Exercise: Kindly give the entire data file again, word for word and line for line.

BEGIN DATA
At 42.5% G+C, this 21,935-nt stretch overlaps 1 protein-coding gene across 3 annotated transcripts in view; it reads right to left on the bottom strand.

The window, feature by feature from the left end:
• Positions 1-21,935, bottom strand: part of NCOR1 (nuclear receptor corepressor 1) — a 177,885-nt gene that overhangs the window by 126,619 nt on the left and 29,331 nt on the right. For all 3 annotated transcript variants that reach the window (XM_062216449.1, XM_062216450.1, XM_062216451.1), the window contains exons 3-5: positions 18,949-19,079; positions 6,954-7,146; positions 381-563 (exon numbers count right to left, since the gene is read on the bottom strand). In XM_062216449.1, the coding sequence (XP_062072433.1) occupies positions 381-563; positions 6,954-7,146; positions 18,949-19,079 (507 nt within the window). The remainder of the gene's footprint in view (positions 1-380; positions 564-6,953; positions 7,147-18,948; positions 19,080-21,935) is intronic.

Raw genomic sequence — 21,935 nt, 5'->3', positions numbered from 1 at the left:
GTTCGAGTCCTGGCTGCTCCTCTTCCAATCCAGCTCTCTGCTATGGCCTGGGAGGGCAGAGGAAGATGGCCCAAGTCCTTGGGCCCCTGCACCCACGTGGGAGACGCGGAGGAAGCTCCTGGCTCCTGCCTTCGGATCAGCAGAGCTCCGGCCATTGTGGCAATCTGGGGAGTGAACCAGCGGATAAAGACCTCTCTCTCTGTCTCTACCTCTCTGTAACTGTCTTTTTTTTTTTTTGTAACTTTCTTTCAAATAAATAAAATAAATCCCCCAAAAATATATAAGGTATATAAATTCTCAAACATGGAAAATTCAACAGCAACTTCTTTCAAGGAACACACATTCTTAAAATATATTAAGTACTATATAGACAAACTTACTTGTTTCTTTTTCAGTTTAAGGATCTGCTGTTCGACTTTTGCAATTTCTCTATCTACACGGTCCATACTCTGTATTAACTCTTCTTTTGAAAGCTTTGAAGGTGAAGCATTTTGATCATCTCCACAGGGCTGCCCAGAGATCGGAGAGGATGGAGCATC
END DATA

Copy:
At 42.5% G+C, this 21,935-nt stretch overlaps 1 protein-coding gene across 3 annotated transcripts in view; it reads right to left on the bottom strand.

The window, feature by feature from the left end:
• Positions 1-21,935, bottom strand: part of NCOR1 (nuclear receptor corepressor 1) — a 177,885-nt gene that overhangs the window by 126,619 nt on the left and 29,331 nt on the right. For all 3 annotated transcript variants that reach the window (XM_062216449.1, XM_062216450.1, XM_062216451.1), the window contains exons 3-5: positions 18,949-19,079; positions 6,954-7,146; positions 381-563 (exon numbers count right to left, since the gene is read on the bottom strand). In XM_062216449.1, the coding sequence (XP_062072433.1) occupies positions 381-563; positions 6,954-7,146; positions 18,949-19,079 (507 nt within the window). The remainder of the gene's footprint in view (positions 1-380; positions 564-6,953; positions 7,147-18,948; positions 19,080-21,935) is intronic.

Raw genomic sequence — 21,935 nt, 5'->3', positions numbered from 1 at the left:
GTTCGAGTCCTGGCTGCTCCTCTTCCAATCCAGCTCTCTGCTATGGCCTGGGAGGGCAGAGGAAGATGGCCCAAGTCCTTGGGCCCCTGCACCCACGTGGGAGACGCGGAGGAAGCTCCTGGCTCCTGCCTTCGGATCAGCAGAGCTCCGGCCATTGTGGCAATCTGGGGAGTGAACCAGCGGATAAAGACCTCTCTCTCTGTCTCTACCTCTCTGTAACTGTCTTTTTTTTTTTTTGTAACTTTCTTTCAAATAAATAAAATAAATCCCCCAAAAATATATAAGGTATATAAATTCTCAAACATGGAAAATTCAACAGCAACTTCTTTCAAGGAACACACATTCTTAAAATATATTAAGTACTATATAGACAAACTTACTTGTTTCTTTTTCAGTTTAAGGATCTGCTGTTCGACTTTTGCAATTTCTCTATCTACACGGTCCATACTCTGTATTAACTCTTCTTTTGAAAGCTTTGAAGGTGAAGCATTTTGATCATCTCCACAGGGCTGCCCAGAGATCGGAGAGGATGGAGCATC